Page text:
by Maria Kalman
Adapted from her forthcoming book titled: "Beloved Dog."
Originally published in the NY Times, October 18, 2015
ARE we born with fears?
Are we born happy or sad?
Are we born needing to be loved unconditionally and comforted throughout our lives?
Yes to all of the above.
But who will comfort us without asking for anything in return? A mother, maybe. But a dog, for sure.
Before I understood the love of dogs, I was terrified of them, big and small.
It was common knowledge that if you weren’t wary, a dog would rip your face off.
Life went on just fine without a dog.
And then something catastrophic happened. Tibor, my husband, was terminally ill. We had two young children. The mood was grim. And someone had the idea of getting a dog. A dog would comfort the children. A dog would be a mood elevator.
Well, we make leaps in this world. Things change. For the worse. And then for the better.
We surprised the children. He scrambled into their room. He was an Irish Wheaten. A scruffy pink cartoon of a dog. We thought about naming him Einstein but then chose Pete. A wise choice given the state of his intellect. He was the mood elevator that we hoped he would be for the entire family. Laughter!
And then, within days or hours or minutes, he became my solace and comfort. My constant companion, confidant, muse, therapist, teacher. My sweet love.
But he also acted just like a dog.
Dozens of shoes chewed. My lovely Leica camera chewed. Books, chairs, dolls, underpants. All chewed to shreds.
Did I care? Not one bit. Not one iota of one bit.
How could I have known? He burst into my life, amused me endlessly with his antics, modeled for drawings without complaining. Stayed by my side all day and all night.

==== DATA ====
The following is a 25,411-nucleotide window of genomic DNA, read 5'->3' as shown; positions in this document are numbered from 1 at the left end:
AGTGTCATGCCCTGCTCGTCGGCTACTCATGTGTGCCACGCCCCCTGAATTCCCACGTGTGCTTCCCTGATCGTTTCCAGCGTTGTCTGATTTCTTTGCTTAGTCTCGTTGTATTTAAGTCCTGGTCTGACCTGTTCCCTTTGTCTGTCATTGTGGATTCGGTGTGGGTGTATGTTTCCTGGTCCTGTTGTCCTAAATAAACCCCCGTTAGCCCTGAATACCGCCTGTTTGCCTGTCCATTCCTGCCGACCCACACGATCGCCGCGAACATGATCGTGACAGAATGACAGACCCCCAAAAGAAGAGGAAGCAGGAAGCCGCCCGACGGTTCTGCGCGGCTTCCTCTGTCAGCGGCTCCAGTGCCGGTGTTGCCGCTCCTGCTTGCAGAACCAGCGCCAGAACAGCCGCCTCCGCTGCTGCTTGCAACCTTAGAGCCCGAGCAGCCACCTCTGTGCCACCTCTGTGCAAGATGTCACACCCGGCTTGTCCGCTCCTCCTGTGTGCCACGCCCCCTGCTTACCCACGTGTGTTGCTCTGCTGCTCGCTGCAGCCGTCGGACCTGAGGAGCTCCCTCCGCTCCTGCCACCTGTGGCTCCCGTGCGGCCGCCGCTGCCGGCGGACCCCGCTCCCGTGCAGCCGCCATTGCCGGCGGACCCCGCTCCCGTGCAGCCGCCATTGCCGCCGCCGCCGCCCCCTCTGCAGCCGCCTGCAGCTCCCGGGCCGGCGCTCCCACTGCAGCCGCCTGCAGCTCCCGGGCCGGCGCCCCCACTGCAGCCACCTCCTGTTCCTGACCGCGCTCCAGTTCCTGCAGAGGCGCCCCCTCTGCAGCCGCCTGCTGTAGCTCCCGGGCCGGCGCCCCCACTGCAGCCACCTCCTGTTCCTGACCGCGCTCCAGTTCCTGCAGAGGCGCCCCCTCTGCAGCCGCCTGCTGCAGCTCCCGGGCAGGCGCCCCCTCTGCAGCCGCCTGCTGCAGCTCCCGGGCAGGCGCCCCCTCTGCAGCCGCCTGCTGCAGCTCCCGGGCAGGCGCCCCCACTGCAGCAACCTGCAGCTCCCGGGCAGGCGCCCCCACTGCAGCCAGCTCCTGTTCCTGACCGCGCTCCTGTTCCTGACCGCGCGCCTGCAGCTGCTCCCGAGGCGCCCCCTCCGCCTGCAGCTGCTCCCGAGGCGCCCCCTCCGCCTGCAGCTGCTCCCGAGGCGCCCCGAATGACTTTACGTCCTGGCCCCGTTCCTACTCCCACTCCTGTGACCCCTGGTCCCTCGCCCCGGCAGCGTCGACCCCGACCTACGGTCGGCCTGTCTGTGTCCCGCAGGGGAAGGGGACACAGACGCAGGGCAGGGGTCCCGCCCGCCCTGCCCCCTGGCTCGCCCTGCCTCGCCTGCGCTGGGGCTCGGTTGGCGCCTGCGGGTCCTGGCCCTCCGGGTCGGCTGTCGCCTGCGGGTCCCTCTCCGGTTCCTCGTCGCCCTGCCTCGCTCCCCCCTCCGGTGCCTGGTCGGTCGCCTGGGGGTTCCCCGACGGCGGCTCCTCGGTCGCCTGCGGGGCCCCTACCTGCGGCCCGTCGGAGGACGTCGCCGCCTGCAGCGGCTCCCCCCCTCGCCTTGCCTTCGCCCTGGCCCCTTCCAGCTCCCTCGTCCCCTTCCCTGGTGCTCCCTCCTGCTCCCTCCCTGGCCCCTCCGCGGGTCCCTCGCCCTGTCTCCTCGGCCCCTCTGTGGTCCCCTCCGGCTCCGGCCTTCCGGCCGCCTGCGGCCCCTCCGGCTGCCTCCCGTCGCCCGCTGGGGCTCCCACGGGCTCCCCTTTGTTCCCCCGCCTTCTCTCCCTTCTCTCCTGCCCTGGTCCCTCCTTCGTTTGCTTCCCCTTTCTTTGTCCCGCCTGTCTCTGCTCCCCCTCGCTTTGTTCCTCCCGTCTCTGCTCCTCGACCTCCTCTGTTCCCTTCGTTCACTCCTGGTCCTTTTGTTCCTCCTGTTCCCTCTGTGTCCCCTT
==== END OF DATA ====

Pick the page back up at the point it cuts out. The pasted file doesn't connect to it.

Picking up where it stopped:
It is true he was not fond of the sweaters that my mother knitted for him, with the Bauhaus P so beautiful on his back. Perhaps in those days he contemplated running away. I do not know; I do know he didn’t like the endless fittings, and when he saw me taking out the sweater, he would dash across the room and hide.
But he stayed.
Pete outlived Tibor. He came with me when I went to visit Tibor’s grave. Sat under the tree. Watched me weep, saying not a word.
And then, in a few years, it was Pete’s turn to die. And I held him and said goodbye.
I have not been able to replace Pete. Because he holds my heart. Or because I am selfish and don’t want to think about walking a dog. Or I travel so much. Or I want my shoes unchewed. Or because the children are now grown and live in their own homes. Or because I am afraid of a broken heart.
Our loved ones leave us. And we are shocked to discover that the world goes on. And there is even fun and merriment.
I still have Pete’s sweaters.
Waiting for another dog who might like a sweater with a beautiful letter P.
Pickles? Pookie? Maybe just Pete. We shall see.